VIRGINIA BEACH, Va. (WAVY) — Seven-year-old Xavier Noris was too weak to eat solid food and too weak to participate in a Zoom interview Sunday.
Xavier, who loves football and making people laugh, tried to offer a smile and comment on camera but told his mother he just didn’t feel well.
Xavier has a tumor the size of a grapefruit on his left kidney.
Like many parents with children newly diagnosed with cancer, Henry and Nikysha Noris have been asking themselves, “How did we miss this?”
In late January, Nikysha Noris took Xavier to Children’s Hospital of The King’s Daughters after the athletic second-grader complained of stomach pain. She suspected COVID-19, and after testing, doctors confirmed he had been infected with the novel coronavirus.
Within two weeks, he had completely recovered and had no complaints. Then, everything in the family’s world changed on Feb. 16. Xavier spotted blood in his urine and immediately called for his brother, 9-year-old Devyn. Devyn alerted their mother, who immediately sought medical attention. Her son’s primary care provider ordered an ultrasound, spotted a serious problem and told the family to report to CHKD immediately to be seen by doctors in the oncology unit.
“In literally one day, I found out my son had a tumor, the name of the tumor, and that it was stage 3 and he got admitted — all in one day,” said Nikysha Noris.
Xavier was diagnosed with a Wilms Tumor. According to Cancer.net, a website with information from the American Society of Clinical Oncology, about 550 children are diagnosed with this type of cancer every year. The four-year survival rate for certain stage 3 cases is 95% to 100%.
Nikysha Noris’s husband, Henry, a Merchant Marine, was just pulling into port when doctors broke the news that Xavier had cancer. The parents were told surgery to remove the tumor is typically performed as soon as possible. But because the tumor had wrapped around a major artery that delivers blood to the lower body, the tumor could not be surgically removed.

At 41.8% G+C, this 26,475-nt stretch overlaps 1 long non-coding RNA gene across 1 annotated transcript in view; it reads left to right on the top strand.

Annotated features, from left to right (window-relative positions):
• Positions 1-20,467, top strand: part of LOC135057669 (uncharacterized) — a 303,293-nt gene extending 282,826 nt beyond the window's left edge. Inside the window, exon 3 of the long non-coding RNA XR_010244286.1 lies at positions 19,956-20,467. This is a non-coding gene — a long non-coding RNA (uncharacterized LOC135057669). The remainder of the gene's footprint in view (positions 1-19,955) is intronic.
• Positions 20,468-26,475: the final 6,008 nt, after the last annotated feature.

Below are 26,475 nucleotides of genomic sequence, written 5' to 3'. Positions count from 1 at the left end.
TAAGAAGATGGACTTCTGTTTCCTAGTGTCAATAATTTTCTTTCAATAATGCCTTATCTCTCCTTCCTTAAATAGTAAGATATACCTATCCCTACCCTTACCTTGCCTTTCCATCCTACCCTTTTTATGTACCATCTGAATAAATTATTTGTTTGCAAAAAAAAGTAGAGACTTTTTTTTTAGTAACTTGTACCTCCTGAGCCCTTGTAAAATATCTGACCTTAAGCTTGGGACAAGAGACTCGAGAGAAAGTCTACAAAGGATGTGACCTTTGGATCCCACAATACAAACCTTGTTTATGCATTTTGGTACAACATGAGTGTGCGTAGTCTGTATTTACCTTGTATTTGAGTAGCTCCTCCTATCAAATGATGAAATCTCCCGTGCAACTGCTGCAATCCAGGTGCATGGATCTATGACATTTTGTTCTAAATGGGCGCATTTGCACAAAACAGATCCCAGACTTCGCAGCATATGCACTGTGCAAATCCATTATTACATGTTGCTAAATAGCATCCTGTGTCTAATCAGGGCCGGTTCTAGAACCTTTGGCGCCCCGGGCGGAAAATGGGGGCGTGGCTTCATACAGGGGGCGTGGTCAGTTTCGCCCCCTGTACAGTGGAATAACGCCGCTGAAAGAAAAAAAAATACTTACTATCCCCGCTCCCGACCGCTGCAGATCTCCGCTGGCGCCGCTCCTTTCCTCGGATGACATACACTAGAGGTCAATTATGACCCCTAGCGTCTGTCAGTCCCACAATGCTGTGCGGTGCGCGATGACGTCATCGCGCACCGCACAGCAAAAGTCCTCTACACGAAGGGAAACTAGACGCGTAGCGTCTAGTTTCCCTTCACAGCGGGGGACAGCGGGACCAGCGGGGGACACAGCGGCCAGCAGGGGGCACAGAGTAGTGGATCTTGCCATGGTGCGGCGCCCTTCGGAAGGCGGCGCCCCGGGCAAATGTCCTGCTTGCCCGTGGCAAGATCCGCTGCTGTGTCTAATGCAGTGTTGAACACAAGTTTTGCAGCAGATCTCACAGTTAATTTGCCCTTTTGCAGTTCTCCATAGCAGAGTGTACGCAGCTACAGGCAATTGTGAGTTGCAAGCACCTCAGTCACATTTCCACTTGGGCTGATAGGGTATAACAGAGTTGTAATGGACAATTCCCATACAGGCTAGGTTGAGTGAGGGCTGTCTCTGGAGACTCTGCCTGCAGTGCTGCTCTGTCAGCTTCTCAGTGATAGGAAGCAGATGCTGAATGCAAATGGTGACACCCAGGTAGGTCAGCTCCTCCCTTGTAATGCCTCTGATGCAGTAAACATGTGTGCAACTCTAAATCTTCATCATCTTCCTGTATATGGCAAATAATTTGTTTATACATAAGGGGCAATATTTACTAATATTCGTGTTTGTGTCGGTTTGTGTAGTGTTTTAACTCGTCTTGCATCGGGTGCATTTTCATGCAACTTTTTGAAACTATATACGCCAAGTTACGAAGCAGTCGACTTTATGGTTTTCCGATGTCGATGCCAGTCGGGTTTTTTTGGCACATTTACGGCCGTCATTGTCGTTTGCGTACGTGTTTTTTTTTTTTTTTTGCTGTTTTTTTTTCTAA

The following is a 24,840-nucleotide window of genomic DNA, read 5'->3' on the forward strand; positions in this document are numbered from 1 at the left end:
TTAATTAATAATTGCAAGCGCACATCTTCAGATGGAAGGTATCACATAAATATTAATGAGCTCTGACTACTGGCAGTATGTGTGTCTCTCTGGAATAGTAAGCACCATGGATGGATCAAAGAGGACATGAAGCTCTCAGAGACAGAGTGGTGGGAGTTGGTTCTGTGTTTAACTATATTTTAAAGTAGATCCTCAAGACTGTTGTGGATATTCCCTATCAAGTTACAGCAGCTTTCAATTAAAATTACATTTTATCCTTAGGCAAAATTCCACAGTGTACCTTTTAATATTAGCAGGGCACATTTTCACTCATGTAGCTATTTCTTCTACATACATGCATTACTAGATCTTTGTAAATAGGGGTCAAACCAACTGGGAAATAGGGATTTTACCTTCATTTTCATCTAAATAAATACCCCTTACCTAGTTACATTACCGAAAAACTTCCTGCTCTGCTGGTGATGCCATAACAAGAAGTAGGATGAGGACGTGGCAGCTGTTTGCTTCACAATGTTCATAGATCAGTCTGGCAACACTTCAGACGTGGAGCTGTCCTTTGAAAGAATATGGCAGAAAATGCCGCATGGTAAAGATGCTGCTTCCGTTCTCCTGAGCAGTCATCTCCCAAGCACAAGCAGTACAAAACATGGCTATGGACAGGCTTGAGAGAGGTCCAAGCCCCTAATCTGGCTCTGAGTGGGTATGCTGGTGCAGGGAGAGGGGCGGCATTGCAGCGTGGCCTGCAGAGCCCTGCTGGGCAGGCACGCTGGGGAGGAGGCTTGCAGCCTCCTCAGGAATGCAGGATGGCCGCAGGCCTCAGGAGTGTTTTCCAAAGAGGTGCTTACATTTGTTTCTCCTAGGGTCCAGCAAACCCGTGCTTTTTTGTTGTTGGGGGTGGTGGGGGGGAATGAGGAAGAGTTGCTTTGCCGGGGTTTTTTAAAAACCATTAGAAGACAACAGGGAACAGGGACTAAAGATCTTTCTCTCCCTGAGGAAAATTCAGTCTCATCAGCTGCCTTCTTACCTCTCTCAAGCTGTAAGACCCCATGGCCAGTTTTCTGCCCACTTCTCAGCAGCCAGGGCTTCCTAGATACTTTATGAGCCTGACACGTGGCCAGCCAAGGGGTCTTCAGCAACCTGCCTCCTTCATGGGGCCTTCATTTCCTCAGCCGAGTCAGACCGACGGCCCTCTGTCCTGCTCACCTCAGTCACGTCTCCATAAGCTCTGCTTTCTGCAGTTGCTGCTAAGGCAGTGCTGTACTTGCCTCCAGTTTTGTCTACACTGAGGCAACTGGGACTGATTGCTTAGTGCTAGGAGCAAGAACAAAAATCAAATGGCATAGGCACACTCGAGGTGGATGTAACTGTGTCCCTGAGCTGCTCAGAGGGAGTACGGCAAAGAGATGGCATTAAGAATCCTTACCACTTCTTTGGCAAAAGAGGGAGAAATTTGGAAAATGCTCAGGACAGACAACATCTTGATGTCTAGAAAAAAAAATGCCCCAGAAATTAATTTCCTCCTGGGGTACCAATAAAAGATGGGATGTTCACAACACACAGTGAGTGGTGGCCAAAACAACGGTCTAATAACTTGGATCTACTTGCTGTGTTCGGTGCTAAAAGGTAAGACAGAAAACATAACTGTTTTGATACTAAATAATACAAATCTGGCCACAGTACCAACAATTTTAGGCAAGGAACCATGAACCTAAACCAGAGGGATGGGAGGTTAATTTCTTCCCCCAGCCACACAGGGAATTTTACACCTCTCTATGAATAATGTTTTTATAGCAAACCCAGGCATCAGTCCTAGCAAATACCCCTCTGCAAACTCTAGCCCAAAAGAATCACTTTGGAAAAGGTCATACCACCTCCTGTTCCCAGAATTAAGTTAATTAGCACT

Doctors installed a suprapubic catheter after a blood clot formed in Xavier’s bladder. The treatment protocol includes six weeks of chemotherapy followed by removal of the affected kidney in early April.
Nikysha Noris, who in the past has hosted lemonade stands to raise money for children at CHKD, is now spending days and nights at the hospital watching over her son. She is grateful for the care and attention offered by doctors and other professionals there.
“When they use words like, ‘We are going to fight this together to be OK,’ I knew at that point they took on my son as one of theirs,” said Nikysha Noris.
There’s been an outpouring of support for Xavier. Members of the Noris’ church family at World Harvest Kingdom Church in Newport News have sponsored a cancer awareness march set for Saturday morning at a park in Chesapeake.
Organizer Donte Davis has also established a Facebook support page on which he asks that you walk in support of Xavier.
Additionally, he has established a GoFundMe page to help the family with expenses associated with Xavier’s care.
“We have strangers who are tagging run for Xavier or ‘run for X.’ The outpouring of support from people we didn’t know is truly appreciated,” Davis said.